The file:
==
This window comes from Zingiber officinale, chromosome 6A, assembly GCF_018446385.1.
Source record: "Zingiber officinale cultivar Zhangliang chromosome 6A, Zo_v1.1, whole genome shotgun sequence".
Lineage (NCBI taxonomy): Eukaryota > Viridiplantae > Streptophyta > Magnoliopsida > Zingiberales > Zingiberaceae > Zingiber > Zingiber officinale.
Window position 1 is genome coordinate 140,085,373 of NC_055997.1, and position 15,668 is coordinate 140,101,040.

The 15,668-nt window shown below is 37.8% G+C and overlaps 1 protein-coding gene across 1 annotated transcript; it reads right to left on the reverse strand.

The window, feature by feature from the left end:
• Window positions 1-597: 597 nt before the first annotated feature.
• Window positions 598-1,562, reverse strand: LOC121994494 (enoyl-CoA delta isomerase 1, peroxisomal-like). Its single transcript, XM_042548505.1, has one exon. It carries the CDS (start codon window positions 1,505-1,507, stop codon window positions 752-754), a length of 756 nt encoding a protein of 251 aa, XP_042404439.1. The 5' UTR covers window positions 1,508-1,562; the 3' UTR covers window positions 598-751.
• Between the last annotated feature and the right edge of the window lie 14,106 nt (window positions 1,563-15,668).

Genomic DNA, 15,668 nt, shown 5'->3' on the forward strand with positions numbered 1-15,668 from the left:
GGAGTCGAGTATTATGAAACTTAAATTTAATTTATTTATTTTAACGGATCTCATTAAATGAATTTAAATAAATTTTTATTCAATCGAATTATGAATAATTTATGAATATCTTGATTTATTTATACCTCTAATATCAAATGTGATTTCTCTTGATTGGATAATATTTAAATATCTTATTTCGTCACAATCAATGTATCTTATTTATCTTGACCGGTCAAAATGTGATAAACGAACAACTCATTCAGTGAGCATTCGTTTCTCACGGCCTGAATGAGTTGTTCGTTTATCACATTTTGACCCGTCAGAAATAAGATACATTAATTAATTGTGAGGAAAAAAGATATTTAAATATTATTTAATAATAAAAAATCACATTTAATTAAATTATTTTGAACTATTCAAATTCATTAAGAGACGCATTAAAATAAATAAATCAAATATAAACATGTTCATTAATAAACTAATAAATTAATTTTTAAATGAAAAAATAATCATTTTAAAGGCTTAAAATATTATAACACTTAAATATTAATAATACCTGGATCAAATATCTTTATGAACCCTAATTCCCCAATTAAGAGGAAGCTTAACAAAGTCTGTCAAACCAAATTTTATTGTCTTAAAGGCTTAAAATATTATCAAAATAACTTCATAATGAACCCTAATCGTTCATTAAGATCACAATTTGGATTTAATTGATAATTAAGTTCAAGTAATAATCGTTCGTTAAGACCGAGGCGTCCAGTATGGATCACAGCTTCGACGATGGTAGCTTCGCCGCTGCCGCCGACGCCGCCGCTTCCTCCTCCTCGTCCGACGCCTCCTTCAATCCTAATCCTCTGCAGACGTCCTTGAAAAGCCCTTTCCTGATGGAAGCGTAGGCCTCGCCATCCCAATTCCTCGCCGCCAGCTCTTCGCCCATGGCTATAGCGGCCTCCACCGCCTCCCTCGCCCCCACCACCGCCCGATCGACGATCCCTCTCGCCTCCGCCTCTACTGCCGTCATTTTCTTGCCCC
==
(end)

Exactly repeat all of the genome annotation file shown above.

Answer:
This window comes from Zingiber officinale, chromosome 6A, assembly GCF_018446385.1.
Source record: "Zingiber officinale cultivar Zhangliang chromosome 6A, Zo_v1.1, whole genome shotgun sequence".
Lineage (NCBI taxonomy): Eukaryota > Viridiplantae > Streptophyta > Magnoliopsida > Zingiberales > Zingiberaceae > Zingiber > Zingiber officinale.
Window position 1 is genome coordinate 140,085,373 of NC_055997.1, and position 15,668 is coordinate 140,101,040.

The 15,668-nt window shown below is 37.8% G+C and overlaps 1 protein-coding gene across 1 annotated transcript; it reads right to left on the reverse strand.

The window, feature by feature from the left end:
• Window positions 1-597: 597 nt before the first annotated feature.
• Window positions 598-1,562, reverse strand: LOC121994494 (enoyl-CoA delta isomerase 1, peroxisomal-like). Its single transcript, XM_042548505.1, has one exon. It carries the CDS (start codon window positions 1,505-1,507, stop codon window positions 752-754), a length of 756 nt encoding a protein of 251 aa, XP_042404439.1. The 5' UTR covers window positions 1,508-1,562; the 3' UTR covers window positions 598-751.
• Between the last annotated feature and the right edge of the window lie 14,106 nt (window positions 1,563-15,668).

Genomic DNA, 15,668 nt, shown 5'->3' on the forward strand with positions numbered 1-15,668 from the left:
GGAGTCGAGTATTATGAAACTTAAATTTAATTTATTTATTTTAACGGATCTCATTAAATGAATTTAAATAAATTTTTATTCAATCGAATTATGAATAATTTATGAATATCTTGATTTATTTATACCTCTAATATCAAATGTGATTTCTCTTGATTGGATAATATTTAAATATCTTATTTCGTCACAATCAATGTATCTTATTTATCTTGACCGGTCAAAATGTGATAAACGAACAACTCATTCAGTGAGCATTCGTTTCTCACGGCCTGAATGAGTTGTTCGTTTATCACATTTTGACCCGTCAGAAATAAGATACATTAATTAATTGTGAGGAAAAAAGATATTTAAATATTATTTAATAATAAAAAATCACATTTAATTAAATTATTTTGAACTATTCAAATTCATTAAGAGACGCATTAAAATAAATAAATCAAATATAAACATGTTCATTAATAAACTAATAAATTAATTTTTAAATGAAAAAATAATCATTTTAAAGGCTTAAAATATTATAACACTTAAATATTAATAATACCTGGATCAAATATCTTTATGAACCCTAATTCCCCAATTAAGAGGAAGCTTAACAAAGTCTGTCAAACCAAATTTTATTGTCTTAAAGGCTTAAAATATTATCAAAATAACTTCATAATGAACCCTAATCGTTCATTAAGATCACAATTTGGATTTAATTGATAATTAAGTTCAAGTAATAATCGTTCGTTAAGACCGAGGCGTCCAGTATGGATCACAGCTTCGACGATGGTAGCTTCGCCGCTGCCGCCGACGCCGCCGCTTCCTCCTCCTCGTCCGACGCCTCCTTCAATCCTAATCCTCTGCAGACGTCCTTGAAAAGCCCTTTCCTGATGGAAGCGTAGGCCTCGCCATCCCAATTCCTCGCCGCCAGCTCTTCGCCCATGGCTATAGCGGCCTCCACCGCCTCCCTCGCCCCCACCACCGCCCGATCGACGATCCCTCTCGCCTCCGCCTCTACTGCCGTCATTTTCTTGCCCC